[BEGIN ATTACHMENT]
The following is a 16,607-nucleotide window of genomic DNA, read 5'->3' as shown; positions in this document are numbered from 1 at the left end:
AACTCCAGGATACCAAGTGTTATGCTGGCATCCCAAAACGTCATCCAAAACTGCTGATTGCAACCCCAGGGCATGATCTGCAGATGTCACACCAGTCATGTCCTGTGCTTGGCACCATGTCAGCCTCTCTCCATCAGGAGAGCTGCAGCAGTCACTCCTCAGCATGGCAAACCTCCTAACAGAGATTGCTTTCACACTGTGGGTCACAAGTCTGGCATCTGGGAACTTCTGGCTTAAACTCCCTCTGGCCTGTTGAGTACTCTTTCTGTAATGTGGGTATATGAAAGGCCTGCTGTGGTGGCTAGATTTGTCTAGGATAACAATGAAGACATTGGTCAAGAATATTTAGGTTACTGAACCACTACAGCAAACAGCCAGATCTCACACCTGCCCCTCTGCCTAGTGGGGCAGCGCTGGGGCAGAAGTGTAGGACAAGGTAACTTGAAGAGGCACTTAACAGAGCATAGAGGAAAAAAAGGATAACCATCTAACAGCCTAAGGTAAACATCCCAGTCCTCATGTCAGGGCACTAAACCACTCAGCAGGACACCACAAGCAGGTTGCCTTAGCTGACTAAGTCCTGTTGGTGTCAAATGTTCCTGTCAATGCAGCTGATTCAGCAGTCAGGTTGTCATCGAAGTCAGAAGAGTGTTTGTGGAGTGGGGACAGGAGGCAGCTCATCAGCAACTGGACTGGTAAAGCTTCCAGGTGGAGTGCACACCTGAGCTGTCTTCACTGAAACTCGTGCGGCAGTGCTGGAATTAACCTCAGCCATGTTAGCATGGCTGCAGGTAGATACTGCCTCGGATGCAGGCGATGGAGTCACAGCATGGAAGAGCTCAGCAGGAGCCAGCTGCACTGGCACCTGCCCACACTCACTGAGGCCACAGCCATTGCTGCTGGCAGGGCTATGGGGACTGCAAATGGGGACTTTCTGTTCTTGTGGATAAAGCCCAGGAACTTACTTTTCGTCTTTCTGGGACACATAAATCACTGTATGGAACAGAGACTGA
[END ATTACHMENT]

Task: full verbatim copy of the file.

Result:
The following is a 16,607-nucleotide window of genomic DNA, read 5'->3' as shown; positions in this document are numbered from 1 at the left end:
AACTCCAGGATACCAAGTGTTATGCTGGCATCCCAAAACGTCATCCAAAACTGCTGATTGCAACCCCAGGGCATGATCTGCAGATGTCACACCAGTCATGTCCTGTGCTTGGCACCATGTCAGCCTCTCTCCATCAGGAGAGCTGCAGCAGTCACTCCTCAGCATGGCAAACCTCCTAACAGAGATTGCTTTCACACTGTGGGTCACAAGTCTGGCATCTGGGAACTTCTGGCTTAAACTCCCTCTGGCCTGTTGAGTACTCTTTCTGTAATGTGGGTATATGAAAGGCCTGCTGTGGTGGCTAGATTTGTCTAGGATAACAATGAAGACATTGGTCAAGAATATTTAGGTTACTGAACCACTACAGCAAACAGCCAGATCTCACACCTGCCCCTCTGCCTAGTGGGGCAGCGCTGGGGCAGAAGTGTAGGACAAGGTAACTTGAAGAGGCACTTAACAGAGCATAGAGGAAAAAAAGGATAACCATCTAACAGCCTAAGGTAAACATCCCAGTCCTCATGTCAGGGCACTAAACCACTCAGCAGGACACCACAAGCAGGTTGCCTTAGCTGACTAAGTCCTGTTGGTGTCAAATGTTCCTGTCAATGCAGCTGATTCAGCAGTCAGGTTGTCATCGAAGTCAGAAGAGTGTTTGTGGAGTGGGGACAGGAGGCAGCTCATCAGCAACTGGACTGGTAAAGCTTCCAGGTGGAGTGCACACCTGAGCTGTCTTCACTGAAACTCGTGCGGCAGTGCTGGAATTAACCTCAGCCATGTTAGCATGGCTGCAGGTAGATACTGCCTCGGATGCAGGCGATGGAGTCACAGCATGGAAGAGCTCAGCAGGAGCCAGCTGCACTGGCACCTGCCCACACTCACTGAGGCCACAGCCATTGCTGCTGGCAGGGCTATGGGGACTGCAAATGGGGACTTTCTGTTCTTGTGGATAAAGCCCAGGAACTTACTTTTCGTCTTTCTGGGACACATAAATCACTGTATGGAACAGAGACTGA